Research to explore revolutionary gene sequencing: Threading the molecular needle

October 28, 2004

The ability of molecular biologists to sequence the human genetic code promises to usher in a new era of genetic medicine, but that doesn't mean current science can accurately read your personal genetic code. The sequencing of the DNA comprising the code is still far too slow, costly and inaccurate to allow the kind of accurate sequencing of specific tissues that is necessary to understand many of particular genetic problems of individual patients.

A radical new method of DNA sequencing currently being explored by Stuart Lindsay, Director of the Center for Single Molecule Biophysics in the Biodesign Institute at Arizona State University and Professor of Physics at ASU, could make the long-dreamt-of era of true genetic medicine possible with extremely rapid, accurate and low cost sequencing of single DNA molecules. However, a number of significant technical hurdles still need to be overcome before the idea can be considered a usable technology.

With the goal of overcoming these technical challenges, the National Human Genome Research Institute (NHGRI) of the National Institutes of Health has awarded a $550,000 three-year grant to Lindsay to further develop a nanotechnology project for rapid genetic profiling. The award is just one of seven given this year in NHGRI's "Revolutionary Genome Sequencing Technologies" grant program, which the Institute says is aimed at "the development of breakthrough technologies that will enable a human-sized genome to be sequenced for $1,000 or less."

As a scientist, however, Lindsay is careful in not claiming a breakthrough yet. "There is still a fair amount of harsh reality to deal with," he said. "As we work harder on the project, we haven't yet encountered any fundamental problems that say this is impossible but we have encountered lots of challenges that still need to be solved. But this is what scientific research is about. We are making solid progress and every time a new problem has come up, we have found a way around it. This grant is a wonderful opportunity to continue the work."

Lindsay's new sequencing technology involves using Atomic Force Microscopy (AFM), which is customarily used to analyze the surface structure of materials at molecular resolution with the ultra-small tip of a sensitive probe, in combination with naturally occurring ring-shaped sugar molecules called cyclodextrins. Lindsay believes that the ring molecules, when paired with the AFM probe tip, can effectively be used as sensors to "read" the sequence of amino acid code (DNA "bases") in the human genome that comprises many millions of bases.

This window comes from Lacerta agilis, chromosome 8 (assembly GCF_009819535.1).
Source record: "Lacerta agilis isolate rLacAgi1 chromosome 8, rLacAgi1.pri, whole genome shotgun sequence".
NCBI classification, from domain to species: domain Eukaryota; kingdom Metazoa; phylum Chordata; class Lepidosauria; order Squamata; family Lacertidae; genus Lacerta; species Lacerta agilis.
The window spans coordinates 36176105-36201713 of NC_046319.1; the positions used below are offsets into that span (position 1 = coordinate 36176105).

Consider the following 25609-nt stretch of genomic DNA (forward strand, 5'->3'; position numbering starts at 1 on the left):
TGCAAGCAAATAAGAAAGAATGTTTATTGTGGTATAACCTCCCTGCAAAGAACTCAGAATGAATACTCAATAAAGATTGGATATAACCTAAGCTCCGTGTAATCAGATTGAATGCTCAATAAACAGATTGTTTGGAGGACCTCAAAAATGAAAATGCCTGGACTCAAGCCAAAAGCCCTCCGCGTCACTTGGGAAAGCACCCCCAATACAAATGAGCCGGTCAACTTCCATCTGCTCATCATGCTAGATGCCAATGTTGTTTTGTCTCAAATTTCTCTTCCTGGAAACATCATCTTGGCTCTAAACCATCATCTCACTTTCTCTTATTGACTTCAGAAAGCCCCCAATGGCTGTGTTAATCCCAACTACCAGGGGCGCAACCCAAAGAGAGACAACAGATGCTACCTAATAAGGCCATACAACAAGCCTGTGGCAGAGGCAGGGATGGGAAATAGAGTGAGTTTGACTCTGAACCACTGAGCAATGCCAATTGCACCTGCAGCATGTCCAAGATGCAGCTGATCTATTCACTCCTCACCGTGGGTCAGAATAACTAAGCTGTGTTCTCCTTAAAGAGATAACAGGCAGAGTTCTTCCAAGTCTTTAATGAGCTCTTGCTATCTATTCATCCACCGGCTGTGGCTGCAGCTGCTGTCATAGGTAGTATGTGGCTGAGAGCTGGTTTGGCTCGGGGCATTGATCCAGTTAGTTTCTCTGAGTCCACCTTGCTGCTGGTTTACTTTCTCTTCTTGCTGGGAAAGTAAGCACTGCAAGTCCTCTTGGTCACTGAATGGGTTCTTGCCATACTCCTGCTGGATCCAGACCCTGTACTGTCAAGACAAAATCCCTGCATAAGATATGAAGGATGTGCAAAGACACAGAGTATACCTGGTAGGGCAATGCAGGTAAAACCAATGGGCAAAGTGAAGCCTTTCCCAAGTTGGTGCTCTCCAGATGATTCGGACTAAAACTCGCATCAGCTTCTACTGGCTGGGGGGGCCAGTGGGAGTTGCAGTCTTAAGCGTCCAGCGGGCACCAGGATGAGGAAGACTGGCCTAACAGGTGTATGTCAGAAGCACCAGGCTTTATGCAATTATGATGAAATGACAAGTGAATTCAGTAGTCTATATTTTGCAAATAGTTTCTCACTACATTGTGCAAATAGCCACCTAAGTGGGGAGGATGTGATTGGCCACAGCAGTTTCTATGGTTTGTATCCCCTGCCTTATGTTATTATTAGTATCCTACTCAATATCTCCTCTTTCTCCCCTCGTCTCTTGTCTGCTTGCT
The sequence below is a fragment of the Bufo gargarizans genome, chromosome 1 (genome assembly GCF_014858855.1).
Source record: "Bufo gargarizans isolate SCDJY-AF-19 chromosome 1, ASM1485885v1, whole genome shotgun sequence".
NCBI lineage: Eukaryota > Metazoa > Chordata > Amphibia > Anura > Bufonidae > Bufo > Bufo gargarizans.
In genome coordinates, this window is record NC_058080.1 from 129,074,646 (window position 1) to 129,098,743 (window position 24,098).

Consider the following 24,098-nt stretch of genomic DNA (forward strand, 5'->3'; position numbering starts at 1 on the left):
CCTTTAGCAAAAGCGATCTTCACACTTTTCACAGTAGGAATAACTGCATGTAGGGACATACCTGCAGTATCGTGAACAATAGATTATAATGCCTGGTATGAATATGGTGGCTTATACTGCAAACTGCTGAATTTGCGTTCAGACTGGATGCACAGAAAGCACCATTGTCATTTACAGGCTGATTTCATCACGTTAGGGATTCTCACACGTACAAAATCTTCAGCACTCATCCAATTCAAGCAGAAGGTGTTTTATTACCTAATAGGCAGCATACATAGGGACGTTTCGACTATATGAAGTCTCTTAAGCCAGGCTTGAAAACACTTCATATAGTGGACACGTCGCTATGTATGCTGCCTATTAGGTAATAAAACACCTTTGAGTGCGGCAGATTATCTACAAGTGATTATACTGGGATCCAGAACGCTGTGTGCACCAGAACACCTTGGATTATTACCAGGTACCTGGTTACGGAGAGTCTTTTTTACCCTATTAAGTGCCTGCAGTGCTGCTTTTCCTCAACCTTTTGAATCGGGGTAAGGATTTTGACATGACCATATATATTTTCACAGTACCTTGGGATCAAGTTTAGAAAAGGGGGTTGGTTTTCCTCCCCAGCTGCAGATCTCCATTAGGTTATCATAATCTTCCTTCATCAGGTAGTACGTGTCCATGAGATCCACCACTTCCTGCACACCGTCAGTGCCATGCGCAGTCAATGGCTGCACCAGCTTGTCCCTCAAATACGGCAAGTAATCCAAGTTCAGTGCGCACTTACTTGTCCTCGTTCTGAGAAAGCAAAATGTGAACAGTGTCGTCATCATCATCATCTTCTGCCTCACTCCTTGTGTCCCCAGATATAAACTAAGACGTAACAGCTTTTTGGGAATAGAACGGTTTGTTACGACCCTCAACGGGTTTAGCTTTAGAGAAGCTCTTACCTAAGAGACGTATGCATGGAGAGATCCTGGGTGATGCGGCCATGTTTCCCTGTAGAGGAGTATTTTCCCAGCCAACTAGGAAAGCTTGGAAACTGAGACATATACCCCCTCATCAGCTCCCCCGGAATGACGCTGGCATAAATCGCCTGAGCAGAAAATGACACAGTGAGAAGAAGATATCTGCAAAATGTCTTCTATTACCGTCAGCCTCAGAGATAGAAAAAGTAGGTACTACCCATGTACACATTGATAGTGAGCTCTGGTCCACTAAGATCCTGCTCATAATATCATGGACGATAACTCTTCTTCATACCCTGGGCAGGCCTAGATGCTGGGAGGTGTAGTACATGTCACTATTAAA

"Cyclodextrins are Mother Nature's little molecular rings," explained Lindsay. "They are just big enough to slide a strand of DNA through. Conveniently, Mother Nature also makes them with neat little reactive groups on the side, so you do chemistry with them."

Through the reactive groups on the side of the rings, Lindsay's technology proposes to attach the ring to the sensitive AFM tip, which would thread an anchored DNA molecule into the ring and pull it through, recording the subtle differences in the "bumps" resulting from the friction of the different DNA bases with the ring. The resulting data could thus be translated into the precise sequence of the DNA molecule.

To thread the DNA through the cyclodextrin molecular ring, the cyclodextrin molecules are first assembled around a long, straight molecule, like beads on a wire. The "wire" molecule is then attached to a surface at one end, and to the end of a DNA molecule at the other by chemical bonds. The AFM tip bonds to the "bead" and by its movement rapidly pulls first the "wire" and then the DNA molecule through the ring.

If Lindsay's proposed sequencing method can be made towork, it would be remarkably faster and more accurate than current sequencing technology.

"With increases in technology, there is no reason that you couldn't read bases in microseconds, in which case you could get the time for sequencing the whole human genome down to hours," he said.

The first sequencing of the human genome, completed in 2002, took two teams 11 years to do and cost $1 billion. Lindsay's method could make the same genome sequencing feat possible at less that $1,000.

"The other advantage is that this method can be used for a single molecule," Lindsay notes. "You could take a piece of DNA out of a cancer cell and get its coding sequence, and take the DNA out of an adjacent normal cell and ask what its sequence is for comparison.

"You can do this without modifying the DNA. Current sequencing techniques, which are very slow, require you to take the DNA and copy it through the polymerase chain reaction, which is error prone. Subtle, single base differences that may have to do with the disease, can easily get lost."

Although the concept sounds relatively straightforward, making things work in the nanospace of individual molecules is very difficult and there are numerous technical hurdles that Lindsay and his team still have to get over.

Despite the challenges, Lindsay is encouraged that NHGRI has selected his proposal for funding along with a very small number of other competing ideas in an area that is critical to the future of bioscience. The award is one 19 grants the institute announced, and one of two given to ASU researchers in a round of NIH funding totaling $38 million.

Arizona State University

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